I got your back: my movies and research on the evolution of defense and locomotion of slug and nettle caterpillar moths (Lepidoptera_ Limacodidae) 1989-present
From Jeff Layne
Senior Insect Biosystematist,
California Department of Food & Agriculture;
Research Associate, Smithsonian Institution
Dr. Epstein’s job with the State of California is to identify Lepidoptera (moths) in California that threaten the state’s economy, mainly as threats to agriculture. He is on the watch for invasive pests from all over the world as well as domestic species. These invasive moths are often brought into California on trucks, on boats, and on the bottom of bee hive boxes. Scattered through his presentation are some surprising facts about moths; for example, there are 200,000 species of moths and, in the pre-adult stage, they must shed their skin 10 to 12 times in order to grow. He shows brief movies to demonstrate the locomotion of various species and some of the mechanisms they have developed to defend themselves.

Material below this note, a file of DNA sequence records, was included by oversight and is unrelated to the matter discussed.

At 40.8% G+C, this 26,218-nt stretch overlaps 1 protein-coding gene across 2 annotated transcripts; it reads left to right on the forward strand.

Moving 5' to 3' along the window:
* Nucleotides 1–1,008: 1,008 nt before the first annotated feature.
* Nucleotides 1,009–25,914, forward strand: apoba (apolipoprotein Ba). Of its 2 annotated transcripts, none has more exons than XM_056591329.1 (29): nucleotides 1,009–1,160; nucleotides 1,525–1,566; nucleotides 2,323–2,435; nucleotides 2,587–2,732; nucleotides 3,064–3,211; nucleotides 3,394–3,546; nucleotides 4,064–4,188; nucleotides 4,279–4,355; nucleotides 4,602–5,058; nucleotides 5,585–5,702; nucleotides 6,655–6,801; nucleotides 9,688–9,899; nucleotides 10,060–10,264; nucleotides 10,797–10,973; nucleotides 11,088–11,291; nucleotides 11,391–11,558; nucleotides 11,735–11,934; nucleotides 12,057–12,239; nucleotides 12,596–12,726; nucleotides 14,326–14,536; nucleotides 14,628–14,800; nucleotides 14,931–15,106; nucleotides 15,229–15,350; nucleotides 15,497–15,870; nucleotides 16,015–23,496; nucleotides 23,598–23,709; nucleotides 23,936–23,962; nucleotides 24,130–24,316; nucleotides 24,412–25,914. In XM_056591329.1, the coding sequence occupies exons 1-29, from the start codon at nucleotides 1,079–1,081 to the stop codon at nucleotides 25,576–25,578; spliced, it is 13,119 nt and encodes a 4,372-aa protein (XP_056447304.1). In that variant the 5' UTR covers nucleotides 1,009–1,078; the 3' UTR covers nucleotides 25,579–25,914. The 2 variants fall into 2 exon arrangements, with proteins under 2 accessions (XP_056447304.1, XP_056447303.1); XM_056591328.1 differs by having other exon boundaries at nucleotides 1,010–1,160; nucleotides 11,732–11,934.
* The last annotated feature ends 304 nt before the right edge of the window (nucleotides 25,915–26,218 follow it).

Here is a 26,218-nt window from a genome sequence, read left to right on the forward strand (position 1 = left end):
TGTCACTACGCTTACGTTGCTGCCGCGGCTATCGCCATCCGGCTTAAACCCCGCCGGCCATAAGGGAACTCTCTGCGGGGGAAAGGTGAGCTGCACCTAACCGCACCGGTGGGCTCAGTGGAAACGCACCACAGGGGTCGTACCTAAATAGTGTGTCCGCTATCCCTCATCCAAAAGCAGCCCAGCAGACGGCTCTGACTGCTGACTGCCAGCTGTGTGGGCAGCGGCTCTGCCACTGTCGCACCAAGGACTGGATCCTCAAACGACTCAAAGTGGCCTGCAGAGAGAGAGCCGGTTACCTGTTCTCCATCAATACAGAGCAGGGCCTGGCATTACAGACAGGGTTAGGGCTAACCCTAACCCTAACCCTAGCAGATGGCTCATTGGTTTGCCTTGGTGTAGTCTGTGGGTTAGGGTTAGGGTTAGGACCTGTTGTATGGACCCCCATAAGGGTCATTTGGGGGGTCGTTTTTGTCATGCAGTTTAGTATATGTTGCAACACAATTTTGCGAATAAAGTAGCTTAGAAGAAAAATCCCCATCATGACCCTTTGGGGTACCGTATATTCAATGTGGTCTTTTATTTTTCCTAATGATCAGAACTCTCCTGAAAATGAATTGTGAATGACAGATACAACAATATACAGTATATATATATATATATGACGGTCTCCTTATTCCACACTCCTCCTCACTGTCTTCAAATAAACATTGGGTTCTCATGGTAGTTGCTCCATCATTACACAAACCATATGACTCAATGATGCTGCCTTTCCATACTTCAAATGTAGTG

Recorded: April 19, 2013